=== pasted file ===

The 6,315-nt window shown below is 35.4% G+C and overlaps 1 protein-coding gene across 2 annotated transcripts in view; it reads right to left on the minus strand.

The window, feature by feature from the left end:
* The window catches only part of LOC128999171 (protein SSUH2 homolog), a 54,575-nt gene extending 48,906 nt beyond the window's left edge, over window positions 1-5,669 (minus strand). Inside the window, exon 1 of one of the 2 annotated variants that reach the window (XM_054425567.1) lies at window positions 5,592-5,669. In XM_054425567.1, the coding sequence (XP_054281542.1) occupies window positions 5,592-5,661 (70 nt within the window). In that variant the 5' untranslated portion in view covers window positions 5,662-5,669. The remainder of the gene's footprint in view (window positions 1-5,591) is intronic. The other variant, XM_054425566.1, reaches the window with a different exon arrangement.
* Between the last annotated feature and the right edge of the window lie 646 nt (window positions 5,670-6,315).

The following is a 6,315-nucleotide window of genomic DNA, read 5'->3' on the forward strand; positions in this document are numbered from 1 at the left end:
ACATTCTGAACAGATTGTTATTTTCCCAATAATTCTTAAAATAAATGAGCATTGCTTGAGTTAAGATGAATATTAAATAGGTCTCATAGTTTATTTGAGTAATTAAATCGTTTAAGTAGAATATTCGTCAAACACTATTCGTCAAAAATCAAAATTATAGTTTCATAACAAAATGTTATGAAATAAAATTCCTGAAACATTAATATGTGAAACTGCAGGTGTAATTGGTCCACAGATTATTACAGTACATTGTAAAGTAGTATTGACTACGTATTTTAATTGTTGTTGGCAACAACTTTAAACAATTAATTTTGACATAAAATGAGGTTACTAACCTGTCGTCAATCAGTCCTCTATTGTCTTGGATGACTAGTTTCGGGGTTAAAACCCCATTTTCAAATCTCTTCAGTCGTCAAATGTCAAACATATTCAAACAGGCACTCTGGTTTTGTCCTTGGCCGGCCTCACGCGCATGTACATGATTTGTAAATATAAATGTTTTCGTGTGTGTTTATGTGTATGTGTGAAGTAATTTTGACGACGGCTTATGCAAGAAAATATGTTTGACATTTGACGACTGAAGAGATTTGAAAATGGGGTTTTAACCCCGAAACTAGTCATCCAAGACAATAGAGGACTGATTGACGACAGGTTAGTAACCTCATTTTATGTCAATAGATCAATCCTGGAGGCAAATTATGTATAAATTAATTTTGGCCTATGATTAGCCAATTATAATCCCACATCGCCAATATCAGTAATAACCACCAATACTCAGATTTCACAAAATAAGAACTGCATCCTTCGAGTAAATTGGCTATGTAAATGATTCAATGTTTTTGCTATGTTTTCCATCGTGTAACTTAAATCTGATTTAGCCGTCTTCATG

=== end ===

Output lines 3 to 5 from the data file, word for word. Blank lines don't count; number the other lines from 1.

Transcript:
* The window catches only part of LOC128999171 (protein SSUH2 homolog), a 54,575-nt gene extending 48,906 nt beyond the window's left edge, over window positions 1-5,669 (minus strand). Inside the window, exon 1 of one of the 2 annotated variants that reach the window (XM_054425567.1) lies at window positions 5,592-5,669. In XM_054425567.1, the coding sequence (XP_054281542.1) occupies window positions 5,592-5,661 (70 nt within the window). In that variant the 5' untranslated portion in view covers window positions 5,662-5,669. The remainder of the gene's footprint in view (window positions 1-5,591) is intronic. The other variant, XM_054425566.1, reaches the window with a different exon arrangement.
* Between the last annotated feature and the right edge of the window lie 646 nt (window positions 5,670-6,315).

The following is a 6,315-nucleotide window of genomic DNA, read 5'->3' on the forward strand; positions in this document are numbered from 1 at the left end: